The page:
Article | Steampunk Chicago | Time Bandits

photo by Max Herman

Time Bandits

Steampunk re-imagines how we live, dress and party.

by Joshua P. Ferguson

Originally published in Time Out Chicago Magazine | 02.16.11

It sounds like a dream. Airships rule the skies. Inventions the likes of which H.G. Wells imagined assist you daily. Men are Lords and women are Ladies. Corsets, gowns, frocks and pilot’s goggles are all the rage. It’s like a blast from a Victorian-era past, and yet it’s 2011. Welcome to the fantastical and endlessly intriguing world of steampunk.

An offshoot of Goth subculture, steampunk builds on the romantic notion that technology has never progressed to the use of petroleum-based fuels. It has adopted much of the look of that period in industrial history, specifically in Britain, with sci-fi embellishments. Emerging in the ’80s, today it draws healthy crowds to conventions—cons—all over the country to discuss their fashion, technology, literature and entertainment.

While places as close as Madison, Wisconsin, and Detroit have had thriving communities for some time, steampunk has only taken root in Chicago in the past year. This is in large part thanks to Steampunk Chicago, and its principal founders Joseph Rovner, a.k.a. the Lord Baron JCR Vourteque IV, and Sam Perkins-Harbin, a.k.a. the Reverend Captain Sam Flint.

Back in February, I shared a couple of drinks with Rovner, 30, and his girlfriend K.L. Kenzie, 32, at the Charleston, where the couple also hosts the Gaslight Sessions, a monthly steampunk soiree. The next installment goes down this Saturday 21. Dubbed the Steampunk Spring Spectacular, it features live  storytelling from the Absinthe Minded Professor, sword swallowing by San Jula and DJ sets from Dr. Xander Garrymander and the Steampunk Chicago DJs (a.k.a. Rovner and Mr. Automatic).

Although fashion plays a large part, it was the musical side of steampunk that truly wowed Rovner and Perkins-Harbin. After adapting their wardrobes and building a few props—elaborate modifications to everyday items that steampunks call “mods”—the two started attending cons in 2009. “The thing that really struck me was the dance party,” Rovner says of his first impressions. “The DJ played this crazy mix of industrial, neo-cabaret, vaudeville, soundtrack—things like Moulin Rouge—and it worked. I came back and am immediately thinking, we need to bring that to Chicago.” With a degree in film and screenwriting from NYU and a history of promoting raves and DJ events, Rovner was instantly drawn to the idea of combining the two.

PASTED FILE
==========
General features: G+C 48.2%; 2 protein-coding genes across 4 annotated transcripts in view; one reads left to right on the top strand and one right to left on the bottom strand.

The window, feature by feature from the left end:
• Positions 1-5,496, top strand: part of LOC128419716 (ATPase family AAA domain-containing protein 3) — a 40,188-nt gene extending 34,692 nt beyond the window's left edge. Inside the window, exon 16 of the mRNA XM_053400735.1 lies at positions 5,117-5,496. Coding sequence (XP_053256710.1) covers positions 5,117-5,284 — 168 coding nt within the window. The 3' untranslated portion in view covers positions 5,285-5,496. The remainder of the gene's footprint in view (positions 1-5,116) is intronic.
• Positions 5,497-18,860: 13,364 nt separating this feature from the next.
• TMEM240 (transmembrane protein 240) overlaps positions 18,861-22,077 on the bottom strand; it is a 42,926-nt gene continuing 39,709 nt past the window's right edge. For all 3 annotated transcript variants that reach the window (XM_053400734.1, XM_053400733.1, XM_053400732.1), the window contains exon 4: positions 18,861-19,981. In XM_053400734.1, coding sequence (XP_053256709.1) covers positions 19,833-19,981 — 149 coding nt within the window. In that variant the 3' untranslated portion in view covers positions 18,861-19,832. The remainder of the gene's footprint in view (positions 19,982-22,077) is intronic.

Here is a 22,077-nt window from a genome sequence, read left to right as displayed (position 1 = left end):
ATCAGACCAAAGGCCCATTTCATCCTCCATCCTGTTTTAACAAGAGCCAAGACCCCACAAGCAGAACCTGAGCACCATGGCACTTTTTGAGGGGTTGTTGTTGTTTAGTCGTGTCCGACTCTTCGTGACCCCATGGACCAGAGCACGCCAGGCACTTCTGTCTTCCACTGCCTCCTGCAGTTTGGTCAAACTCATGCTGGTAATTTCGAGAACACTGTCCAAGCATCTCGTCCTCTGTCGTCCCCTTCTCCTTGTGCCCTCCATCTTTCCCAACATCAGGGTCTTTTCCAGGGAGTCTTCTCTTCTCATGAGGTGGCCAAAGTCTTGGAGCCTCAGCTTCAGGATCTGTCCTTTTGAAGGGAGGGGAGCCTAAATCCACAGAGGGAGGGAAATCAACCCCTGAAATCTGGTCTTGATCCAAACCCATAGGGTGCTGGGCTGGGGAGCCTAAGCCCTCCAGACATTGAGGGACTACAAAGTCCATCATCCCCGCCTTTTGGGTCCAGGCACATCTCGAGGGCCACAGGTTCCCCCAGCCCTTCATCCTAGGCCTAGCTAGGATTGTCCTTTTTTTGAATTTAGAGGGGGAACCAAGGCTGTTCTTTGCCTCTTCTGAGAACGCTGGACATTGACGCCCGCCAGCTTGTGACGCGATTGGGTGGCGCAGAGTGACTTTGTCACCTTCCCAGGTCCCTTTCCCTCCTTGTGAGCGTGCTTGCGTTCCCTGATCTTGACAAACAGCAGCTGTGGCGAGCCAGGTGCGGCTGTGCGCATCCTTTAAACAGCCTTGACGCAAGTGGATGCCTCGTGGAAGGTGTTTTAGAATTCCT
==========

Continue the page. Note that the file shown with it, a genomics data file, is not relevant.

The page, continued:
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Clockwork Vaudeville Spring Spectacular transforms the Charleston on Saturday 21: More info

Want to know more about the bizarre world of steampunk? Here’s a primer.

Mixing sharp angles, asymmetrical silhouettes, industrial chic and a touch of the old world Victorian style that a steampunk craves, look no further than Bonnie and Clyde’s (1751 W Division St, 773-235-2680.

As K.L. Kenzie put it, “Tom Waits is to steampunk what Ozzie Osborne is to metal.” But if you’re after something more adventurous than that, check out quintessential steampunk band Abney Park ( or locally, magic circus band Environmental Encroachment (

  A Night at the Clockwork Vaudeville : A Steampunk DJ Mix by Steampunk Chicago DJs

Steampunk mods are some of the most fascinating things to come out of the scene. From Joseph Vourteque’s Fusion-O-Scope DJ rig to analog computers, you can find an assortment of inventions at Jake Von Slatt’s Steampunk Workshop (

Before the trend took off, Jules Vern, H.G. Wells and K.W. Jeter, who coined the term steampunk, were creating the world of this subculture. For a more recent example, turn to Alan Moore’s The League of Extraordinary Gentlemen (although I don’t necessarily recommend seeing the movie).



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